Inside the VentureSpur Experience: An Interview with Kent McKeaigg from OrderMyGear

kent photoKent McKeaigg is a retail and marketing entrepreneur based in Dallas that is filling the gap between brands and consumers.

Inside the VentureSpur Experience: An Interview with Kent McKeaigg from OrderMyGear

Kent: I’m with OrderMyGear.com and we are a platform and marketplace for the team sporting goods and group apparel industry.

What did you like best about your experience in the VentureSpur acceleration program?

Kent: For me and the company, it was the exposure to the knowledge and experience that the mentors and seminars provided. That was really valuable.

It is a little bit of a drink from a fire-hydrant type of approach. Though some of the things were not immediately applicable to our business, I think hearing from entrepreneurs who have been successful as well as the other companies that were going through the program was really beneficial.

The other part of the exposure was connecting with the venture capital community and the investment community. That is a whole different learning curve.

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What kinds of challenges were you facing when you entered the accelerator?

Kent: The challenges that we faced when we were looking at accelerators really came down to scaling our product, our customer base, and our team. We were fortunate to enter the accelerator with a growing business with customers. So, the scalability portion for us was growing and accessing a new customer base and leveraging the business we had built to take it to the next level.

There were a lot of challenges that, after joining the program, we realized we were facing that we hadn’t before. But, initially, we were trying to figure out how to plant our flag and say, “This is where we’re headed. This is the problem that we are solving.” Then make decisions that are consistent with solving that problem.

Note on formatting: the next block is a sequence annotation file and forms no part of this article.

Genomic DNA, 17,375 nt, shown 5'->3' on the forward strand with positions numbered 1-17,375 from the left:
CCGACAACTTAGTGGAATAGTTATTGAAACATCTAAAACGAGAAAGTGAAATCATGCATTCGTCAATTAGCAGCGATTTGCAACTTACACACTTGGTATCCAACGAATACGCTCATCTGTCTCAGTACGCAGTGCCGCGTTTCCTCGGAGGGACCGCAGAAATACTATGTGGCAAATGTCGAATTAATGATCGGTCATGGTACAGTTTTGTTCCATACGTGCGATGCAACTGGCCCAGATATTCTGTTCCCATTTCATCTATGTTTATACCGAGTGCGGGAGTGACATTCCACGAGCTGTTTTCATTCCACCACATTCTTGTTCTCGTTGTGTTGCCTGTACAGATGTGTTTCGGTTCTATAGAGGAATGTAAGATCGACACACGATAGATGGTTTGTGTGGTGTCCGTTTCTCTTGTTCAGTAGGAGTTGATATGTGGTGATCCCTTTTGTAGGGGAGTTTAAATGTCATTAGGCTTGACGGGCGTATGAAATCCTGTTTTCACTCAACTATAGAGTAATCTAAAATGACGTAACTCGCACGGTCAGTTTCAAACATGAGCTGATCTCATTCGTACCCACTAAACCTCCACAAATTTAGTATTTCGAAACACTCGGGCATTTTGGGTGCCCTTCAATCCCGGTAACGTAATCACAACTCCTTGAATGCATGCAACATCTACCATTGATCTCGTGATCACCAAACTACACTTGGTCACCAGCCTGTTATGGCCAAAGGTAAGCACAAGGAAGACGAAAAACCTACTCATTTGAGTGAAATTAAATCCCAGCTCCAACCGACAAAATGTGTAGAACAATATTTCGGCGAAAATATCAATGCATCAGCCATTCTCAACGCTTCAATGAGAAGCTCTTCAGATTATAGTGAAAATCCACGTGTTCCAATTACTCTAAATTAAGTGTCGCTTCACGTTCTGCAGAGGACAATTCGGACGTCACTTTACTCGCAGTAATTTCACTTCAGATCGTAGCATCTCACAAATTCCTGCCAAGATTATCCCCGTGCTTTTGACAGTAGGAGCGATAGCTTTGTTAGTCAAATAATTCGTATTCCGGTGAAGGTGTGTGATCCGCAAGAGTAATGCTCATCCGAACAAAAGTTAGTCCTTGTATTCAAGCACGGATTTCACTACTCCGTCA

How did the accelerator help you get over those obstacles?

Kent: The mentors and the seminars help. The seminars force you to address every area.

We were already doing everything that a business has to do, but we weren’t working at the level that we eventually hoped to get to. Forcing ourselves to answer those questions with the expectation of receiving funding and moving to the next level is a lot different than answering them when you are kind of in your own bubble.

When we started we had six employees. With each workshop topic is was difficult to think about implementing those actions with only six employees, cash flow, and customer service to think about. It’s one thing to thing about then, but it’s completely different thing to think about when the team is going to double or we’re going to have money in the bank and people to hire.

What person that you met through the accelerator really stood out in regards to their impact on the company?

Kent: TJ Person did one of the initial seminars. After he talked, our lead developer and I just sat in there and talked with him for about forty-five minutes because he just opened our eyes to what was possible. He had no agenda. He was asking questions about our business and was really excited.

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With his trajectory for his first company and with Koupon Media it was literally worth the whole price of admission. I ended up getting the chance to meet with him a few times, even the day before the Dallas Pitch Day to run through my pitch. He was the kind of guy who had made really big decisions that were really successful, but he’s also just a really great guy.

It’s great when you find that person that you can identify with and learn from. That kind of stuff can’t be taught in a seminar, so being able to ask questions and find support was really huge for me specifically.

What was it about TJ Person’s workshop that helped you?

Kent: TJ did something on “10 Things to Learn from an Accelerator.” The “AHA!” thing was that he threw out some numbers and a trajectory and said you could be a $100M company with these things. When he said that I was like: “What? That’s crazy!” Then I started looking at our numbers and realized that, if we grow the same percentage that we are now in the next five years, we could have the revenue that could make us into a $75M or $100M company.

My thinking started changing at that point. The possibility was a little more cemented as he shared his story about the company that he sold and the company that he started with a few pieces of paper that he pitched to an accelerator. It was pretty exciting.

How did your business model change during the program?